Dear Friends ,
Please join the Bay Area ANC and the UC Berkeley Armenian Studies Program for a series of lectures in Berkeley and San Francisco, by
Dr. George Bournoutian
Professor of Middle East history and expert on Eastern Armenian history
All Events are Free and Open to the Public
Wed., Feb. 25, 2009, 12:00 pm, 270 Stephens Hall, UC Berkeley
Czarist Russia and the Armenian Church: A Historical Perspective
Thurs., Feb. 26, 2009, 12:00 pm, 270 Stephens Hall, UC Berkeley
Armenian Chroniclers as Primary Sources for the History of Persia in the 17-18th Centuries
Friday, Feb. 27, 2009. 8:00 pm, Vaspouragan Hall, 51 Commonwealth Ave., SF, 94118
The Academic War Over Karabagh: Historical Revisionism with Political Impact
Reception to follow lecture
Dr. George Bournoutian is Professor of East European and Middle Eastern Studies at Iona College, New York. Voted "Outstanding Professor" many times, he is also the author of eleven books and has taught at Columbia University, Tufts University, New York University, Rutgers University, and elsewhere. Fluent in at least 5 languages, Bournoutian is an authority on Eastern Armenian studies, from the 16th to the 19th century. His translations of primary sources have received laudatory reviews.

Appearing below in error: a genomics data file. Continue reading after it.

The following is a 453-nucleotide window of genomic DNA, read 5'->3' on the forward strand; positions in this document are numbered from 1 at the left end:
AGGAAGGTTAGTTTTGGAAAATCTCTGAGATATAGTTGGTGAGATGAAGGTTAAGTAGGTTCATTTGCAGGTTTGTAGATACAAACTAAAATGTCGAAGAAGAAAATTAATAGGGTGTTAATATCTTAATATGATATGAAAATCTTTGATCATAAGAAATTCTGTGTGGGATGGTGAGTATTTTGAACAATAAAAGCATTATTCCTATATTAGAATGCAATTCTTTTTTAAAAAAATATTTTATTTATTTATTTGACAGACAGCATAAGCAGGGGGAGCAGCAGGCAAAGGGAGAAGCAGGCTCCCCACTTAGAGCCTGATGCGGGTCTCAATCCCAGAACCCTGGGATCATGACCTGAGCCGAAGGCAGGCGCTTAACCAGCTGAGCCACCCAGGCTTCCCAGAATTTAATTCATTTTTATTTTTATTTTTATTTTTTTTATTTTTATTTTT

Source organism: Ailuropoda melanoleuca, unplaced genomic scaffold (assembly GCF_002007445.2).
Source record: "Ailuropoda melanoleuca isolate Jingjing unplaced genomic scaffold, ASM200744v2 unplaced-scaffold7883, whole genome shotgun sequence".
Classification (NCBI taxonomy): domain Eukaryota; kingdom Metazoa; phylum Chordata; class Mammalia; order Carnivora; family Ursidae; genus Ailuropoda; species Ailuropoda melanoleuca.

Although the ceasefire between Armenians and Azerbaijanis is holding steady, the battle over the record of Karabagh's ethnic identity still rages. Prof. Bournoutian has recently published "Two Chronicles on the History of Karabagh," an expanded version of his 1994 book, History of Qarabagh (1994), providing a detailed picture of Karabagh in the 18th and early 19th centuries, culled from histories written by Turkic Muslims during that time.
In the lecture "The Academic War Over Karabagh," Bournoutian will discuss how some Azerbaijani scholars have manipulated original 19th century Persian texts to suit their present-day political agendas.
The Feb. 27 lecture is hosted by the Bay Area ANC and the UCB Armenian Studies Program.
The Feb. 25 & 26 lectures are sponsored by the UCB Armenian Studies Program; the UCB Center for Middle Eastern Studies; and the UCB Institute for Slavic, East European, and Eurasian Studies. For more information, please call (510) 643-5844.
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